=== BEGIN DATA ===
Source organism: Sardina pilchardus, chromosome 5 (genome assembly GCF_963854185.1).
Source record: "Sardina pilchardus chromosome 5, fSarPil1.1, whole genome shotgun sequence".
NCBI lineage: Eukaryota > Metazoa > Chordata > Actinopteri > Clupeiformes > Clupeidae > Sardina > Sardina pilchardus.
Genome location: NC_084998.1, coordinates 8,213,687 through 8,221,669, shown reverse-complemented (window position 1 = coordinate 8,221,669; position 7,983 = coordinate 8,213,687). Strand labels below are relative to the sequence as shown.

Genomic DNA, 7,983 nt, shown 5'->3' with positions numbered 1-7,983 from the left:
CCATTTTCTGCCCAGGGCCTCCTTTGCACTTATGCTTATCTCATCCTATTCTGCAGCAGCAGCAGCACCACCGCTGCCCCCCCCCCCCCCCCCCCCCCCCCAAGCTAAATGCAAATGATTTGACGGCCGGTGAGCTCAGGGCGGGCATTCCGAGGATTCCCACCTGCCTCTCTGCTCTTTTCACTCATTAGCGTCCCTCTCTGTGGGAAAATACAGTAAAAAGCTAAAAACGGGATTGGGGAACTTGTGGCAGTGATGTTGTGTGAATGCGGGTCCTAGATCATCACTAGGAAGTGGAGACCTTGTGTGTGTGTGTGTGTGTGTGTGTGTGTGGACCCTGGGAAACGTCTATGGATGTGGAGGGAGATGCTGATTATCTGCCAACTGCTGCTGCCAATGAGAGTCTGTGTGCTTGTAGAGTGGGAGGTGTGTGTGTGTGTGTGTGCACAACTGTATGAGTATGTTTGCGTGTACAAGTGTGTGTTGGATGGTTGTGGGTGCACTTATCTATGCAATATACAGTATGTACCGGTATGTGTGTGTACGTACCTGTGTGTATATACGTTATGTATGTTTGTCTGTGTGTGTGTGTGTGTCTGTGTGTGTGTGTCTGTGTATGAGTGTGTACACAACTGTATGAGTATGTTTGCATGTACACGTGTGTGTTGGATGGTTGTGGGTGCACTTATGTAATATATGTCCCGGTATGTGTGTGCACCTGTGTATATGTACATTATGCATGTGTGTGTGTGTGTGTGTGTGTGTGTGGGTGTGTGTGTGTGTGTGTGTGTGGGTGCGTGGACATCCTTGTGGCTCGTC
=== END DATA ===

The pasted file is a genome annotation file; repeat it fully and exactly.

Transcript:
Source organism: Sardina pilchardus, chromosome 5 (genome assembly GCF_963854185.1).
Source record: "Sardina pilchardus chromosome 5, fSarPil1.1, whole genome shotgun sequence".
NCBI lineage: Eukaryota > Metazoa > Chordata > Actinopteri > Clupeiformes > Clupeidae > Sardina > Sardina pilchardus.
Genome location: NC_084998.1, coordinates 8,213,687 through 8,221,669, shown reverse-complemented (window position 1 = coordinate 8,221,669; position 7,983 = coordinate 8,213,687). Strand labels below are relative to the sequence as shown.

Genomic DNA, 7,983 nt, shown 5'->3' with positions numbered 1-7,983 from the left:
CCATTTTCTGCCCAGGGCCTCCTTTGCACTTATGCTTATCTCATCCTATTCTGCAGCAGCAGCAGCACCACCGCTGCCCCCCCCCCCCCCCCCCCCCCCCCAAGCTAAATGCAAATGATTTGACGGCCGGTGAGCTCAGGGCGGGCATTCCGAGGATTCCCACCTGCCTCTCTGCTCTTTTCACTCATTAGCGTCCCTCTCTGTGGGAAAATACAGTAAAAAGCTAAAAACGGGATTGGGGAACTTGTGGCAGTGATGTTGTGTGAATGCGGGTCCTAGATCATCACTAGGAAGTGGAGACCTTGTGTGTGTGTGTGTGTGTGTGTGTGTGTGGACCCTGGGAAACGTCTATGGATGTGGAGGGAGATGCTGATTATCTGCCAACTGCTGCTGCCAATGAGAGTCTGTGTGCTTGTAGAGTGGGAGGTGTGTGTGTGTGTGTGTGCACAACTGTATGAGTATGTTTGCGTGTACAAGTGTGTGTTGGATGGTTGTGGGTGCACTTATCTATGCAATATACAGTATGTACCGGTATGTGTGTGTACGTACCTGTGTGTATATACGTTATGTATGTTTGTCTGTGTGTGTGTGTGTGTCTGTGTGTGTGTGTCTGTGTATGAGTGTGTACACAACTGTATGAGTATGTTTGCATGTACACGTGTGTGTTGGATGGTTGTGGGTGCACTTATGTAATATATGTCCCGGTATGTGTGTGCACCTGTGTATATGTACATTATGCATGTGTGTGTGTGTGTGTGTGTGTGTGTGGGTGTGTGTGTGTGTGTGTGTGTGGGTGCGTGGACATCCTTGTGGCTCGTC